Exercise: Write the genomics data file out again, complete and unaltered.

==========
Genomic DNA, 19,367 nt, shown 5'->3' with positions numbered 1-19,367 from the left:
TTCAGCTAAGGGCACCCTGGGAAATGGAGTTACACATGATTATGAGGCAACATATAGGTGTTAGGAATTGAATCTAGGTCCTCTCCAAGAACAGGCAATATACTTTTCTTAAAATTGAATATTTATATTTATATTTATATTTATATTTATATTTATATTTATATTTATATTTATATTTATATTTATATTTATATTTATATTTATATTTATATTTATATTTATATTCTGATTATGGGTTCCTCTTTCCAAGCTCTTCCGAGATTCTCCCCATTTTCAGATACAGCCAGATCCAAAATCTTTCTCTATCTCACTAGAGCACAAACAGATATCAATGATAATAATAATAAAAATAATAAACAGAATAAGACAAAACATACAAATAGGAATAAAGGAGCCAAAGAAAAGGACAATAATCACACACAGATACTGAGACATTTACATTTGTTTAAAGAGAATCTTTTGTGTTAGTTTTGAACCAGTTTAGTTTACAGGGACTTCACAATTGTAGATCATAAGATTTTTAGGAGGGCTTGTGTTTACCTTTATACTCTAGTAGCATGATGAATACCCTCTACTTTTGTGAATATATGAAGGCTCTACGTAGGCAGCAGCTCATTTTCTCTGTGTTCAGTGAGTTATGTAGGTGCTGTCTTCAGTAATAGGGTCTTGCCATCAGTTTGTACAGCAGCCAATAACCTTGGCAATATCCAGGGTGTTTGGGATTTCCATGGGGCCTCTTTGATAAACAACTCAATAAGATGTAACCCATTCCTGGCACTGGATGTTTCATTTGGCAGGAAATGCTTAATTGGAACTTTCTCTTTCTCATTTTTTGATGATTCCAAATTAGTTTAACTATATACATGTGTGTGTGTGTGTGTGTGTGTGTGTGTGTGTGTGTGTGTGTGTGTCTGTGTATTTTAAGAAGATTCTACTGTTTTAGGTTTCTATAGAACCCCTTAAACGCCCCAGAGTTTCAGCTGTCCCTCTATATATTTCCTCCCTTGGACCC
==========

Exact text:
Genomic DNA, 19,367 nt, shown 5'->3' with positions numbered 1-19,367 from the left:
TTCAGCTAAGGGCACCCTGGGAAATGGAGTTACACATGATTATGAGGCAACATATAGGTGTTAGGAATTGAATCTAGGTCCTCTCCAAGAACAGGCAATATACTTTTCTTAAAATTGAATATTTATATTTATATTTATATTTATATTTATATTTATATTTATATTTATATTTATATTTATATTTATATTTATATTTATATTTATATTTATATTTATATTTATATTCTGATTATGGGTTCCTCTTTCCAAGCTCTTCCGAGATTCTCCCCATTTTCAGATACAGCCAGATCCAAAATCTTTCTCTATCTCACTAGAGCACAAACAGATATCAATGATAATAATAATAAAAATAATAAACAGAATAAGACAAAACATACAAATAGGAATAAAGGAGCCAAAGAAAAGGACAATAATCACACACAGATACTGAGACATTTACATTTGTTTAAAGAGAATCTTTTGTGTTAGTTTTGAACCAGTTTAGTTTACAGGGACTTCACAATTGTAGATCATAAGATTTTTAGGAGGGCTTGTGTTTACCTTTATACTCTAGTAGCATGATGAATACCCTCTACTTTTGTGAATATATGAAGGCTCTACGTAGGCAGCAGCTCATTTTCTCTGTGTTCAGTGAGTTATGTAGGTGCTGTCTTCAGTAATAGGGTCTTGCCATCAGTTTGTACAGCAGCCAATAACCTTGGCAATATCCAGGGTGTTTGGGATTTCCATGGGGCCTCTTTGATAAACAACTCAATAAGATGTAACCCATTCCTGGCACTGGATGTTTCATTTGGCAGGAAATGCTTAATTGGAACTTTCTCTTTCTCATTTTTTGATGATTCCAAATTAGTTTAACTATATACATGTGTGTGTGTGTGTGTGTGTGTGTGTGTGTGTGTGTGTGTGTGTGTCTGTGTATTTTAAGAAGATTCTACTGTTTTAGGTTTCTATAGAACCCCTTAAACGCCCCAGAGTTTCAGCTGTCCCTCTATATATTTCCTCCCTTGGACCC